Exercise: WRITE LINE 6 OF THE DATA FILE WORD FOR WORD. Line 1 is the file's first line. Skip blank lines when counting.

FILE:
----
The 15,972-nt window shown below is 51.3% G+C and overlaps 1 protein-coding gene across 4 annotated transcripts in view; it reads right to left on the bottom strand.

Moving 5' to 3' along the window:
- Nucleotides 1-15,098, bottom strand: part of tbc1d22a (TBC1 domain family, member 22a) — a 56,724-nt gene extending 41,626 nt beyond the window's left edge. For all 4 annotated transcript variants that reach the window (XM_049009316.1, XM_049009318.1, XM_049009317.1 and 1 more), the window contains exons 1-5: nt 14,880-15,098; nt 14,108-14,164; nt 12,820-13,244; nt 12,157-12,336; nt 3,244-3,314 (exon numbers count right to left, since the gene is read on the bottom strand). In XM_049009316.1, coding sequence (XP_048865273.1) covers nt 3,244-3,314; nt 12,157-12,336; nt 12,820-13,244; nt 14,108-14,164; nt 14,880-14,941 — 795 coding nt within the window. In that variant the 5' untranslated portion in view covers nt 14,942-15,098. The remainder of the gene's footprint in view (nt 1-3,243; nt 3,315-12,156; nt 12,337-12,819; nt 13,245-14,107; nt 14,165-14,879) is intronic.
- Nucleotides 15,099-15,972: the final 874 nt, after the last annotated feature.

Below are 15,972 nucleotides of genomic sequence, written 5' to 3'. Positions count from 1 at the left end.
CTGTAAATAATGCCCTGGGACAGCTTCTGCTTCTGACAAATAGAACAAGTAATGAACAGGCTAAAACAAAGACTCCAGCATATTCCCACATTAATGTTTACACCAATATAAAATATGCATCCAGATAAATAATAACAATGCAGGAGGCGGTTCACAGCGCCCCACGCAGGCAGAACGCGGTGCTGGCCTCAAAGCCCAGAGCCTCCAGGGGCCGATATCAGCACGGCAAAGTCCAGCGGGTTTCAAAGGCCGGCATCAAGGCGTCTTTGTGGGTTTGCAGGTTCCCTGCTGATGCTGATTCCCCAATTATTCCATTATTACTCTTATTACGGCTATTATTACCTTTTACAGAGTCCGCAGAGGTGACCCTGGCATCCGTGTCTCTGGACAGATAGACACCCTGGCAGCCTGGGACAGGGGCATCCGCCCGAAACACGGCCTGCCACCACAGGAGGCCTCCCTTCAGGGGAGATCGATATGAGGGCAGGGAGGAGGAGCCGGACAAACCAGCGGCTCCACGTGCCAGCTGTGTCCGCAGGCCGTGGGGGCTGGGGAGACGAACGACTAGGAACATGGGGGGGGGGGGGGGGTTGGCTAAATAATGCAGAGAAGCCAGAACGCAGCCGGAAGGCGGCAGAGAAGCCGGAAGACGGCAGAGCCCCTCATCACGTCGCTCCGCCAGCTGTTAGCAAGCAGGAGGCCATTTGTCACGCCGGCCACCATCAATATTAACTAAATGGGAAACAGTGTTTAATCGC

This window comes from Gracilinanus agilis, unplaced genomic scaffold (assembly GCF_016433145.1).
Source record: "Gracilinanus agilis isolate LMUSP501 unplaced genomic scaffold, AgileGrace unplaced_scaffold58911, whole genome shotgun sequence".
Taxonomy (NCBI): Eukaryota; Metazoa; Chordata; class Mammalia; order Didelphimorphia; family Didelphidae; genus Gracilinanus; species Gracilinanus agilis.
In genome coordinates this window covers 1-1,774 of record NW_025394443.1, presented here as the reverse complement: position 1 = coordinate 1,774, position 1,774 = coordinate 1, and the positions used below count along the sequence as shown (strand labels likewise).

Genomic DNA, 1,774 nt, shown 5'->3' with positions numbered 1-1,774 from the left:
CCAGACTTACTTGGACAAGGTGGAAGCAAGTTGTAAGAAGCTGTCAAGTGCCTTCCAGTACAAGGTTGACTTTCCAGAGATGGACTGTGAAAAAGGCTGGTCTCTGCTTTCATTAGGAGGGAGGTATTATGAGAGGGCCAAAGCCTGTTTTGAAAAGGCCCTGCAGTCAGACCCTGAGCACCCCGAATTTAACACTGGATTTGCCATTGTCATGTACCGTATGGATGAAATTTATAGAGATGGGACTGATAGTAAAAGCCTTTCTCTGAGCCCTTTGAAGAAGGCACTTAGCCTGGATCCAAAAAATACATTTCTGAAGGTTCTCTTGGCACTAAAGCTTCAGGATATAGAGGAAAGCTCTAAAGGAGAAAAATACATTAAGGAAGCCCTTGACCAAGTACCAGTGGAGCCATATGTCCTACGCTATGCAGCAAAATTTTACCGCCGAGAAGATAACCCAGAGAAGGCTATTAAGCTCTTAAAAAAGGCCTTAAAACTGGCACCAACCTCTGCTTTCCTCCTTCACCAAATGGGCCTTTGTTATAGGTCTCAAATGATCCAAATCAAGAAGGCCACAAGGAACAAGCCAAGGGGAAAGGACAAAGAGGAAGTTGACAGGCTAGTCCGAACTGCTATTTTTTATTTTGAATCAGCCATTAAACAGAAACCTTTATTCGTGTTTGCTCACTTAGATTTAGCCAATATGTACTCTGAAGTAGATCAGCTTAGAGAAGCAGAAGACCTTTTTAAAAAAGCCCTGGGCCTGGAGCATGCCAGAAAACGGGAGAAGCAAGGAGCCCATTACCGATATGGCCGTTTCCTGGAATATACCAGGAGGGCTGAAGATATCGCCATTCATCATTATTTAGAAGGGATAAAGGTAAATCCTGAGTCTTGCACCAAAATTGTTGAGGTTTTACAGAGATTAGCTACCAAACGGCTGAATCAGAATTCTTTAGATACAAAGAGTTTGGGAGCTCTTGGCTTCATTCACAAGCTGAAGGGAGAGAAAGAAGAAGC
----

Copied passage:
CTGTAAATAATGCCCTGGGACAGCTTCTGCTTCTGACAAATAGAACAAGTAATGAACAGGCTAAAACAAAGACTCCAGCATATTCCCACATTAATGTTTACACCAATATAAAATATGCATCCAGATAAATAATAACAATGCAGGAGGCGGTTCACAGCGCCCCACGCAGGCAGAACGCGGTGCTGGCCTCAAAGCCCAGAGCCTCCAGGGGCCGATATCAGCACGGCAAAGTCCAGCGGGTTTCAAAGGCCGGCATCAAGGCGTCTTTGTGGGTTTGCAGGTTCCCTGCTGATGCTGATTCCCCAATTATTCCATTATTACTCTTATTACGGCTATTATTACCTTTTACAGAGTCCGCAGAGGTGACCCTGGCATCCGTGTCTCTGGACAGATAGACACCCTGGCAGCCTGGGACAGGGGCATCCGCCCGAAACACGGCCTGCCACCACAGGAGGCCTCCCTTCAGGGGAGATCGATATGAGGGCAGGGAGGAGGAGCCGGACAAACCAGCGGCTCCACGTGCCAGCTGTGTCCGCAGGCCGTGGGGGCTGGGGAGACGAACGACTAGGAACATGGGGGGGGGGGGGGGGTTGGCTAAATAATGCAGAGAAGCCAGAACGCAGCCGGAAGGCGGCAGAGAAGCCGGAAGACGGCAGAGCCCCTCATCACGTCGCTCCGCCAGCTGTTAGCAAGCAGGAGGCCATTTGTCACGCCGGCCACCATCAATATTAACTAAATGGGAAACAGTGTTTAATCGC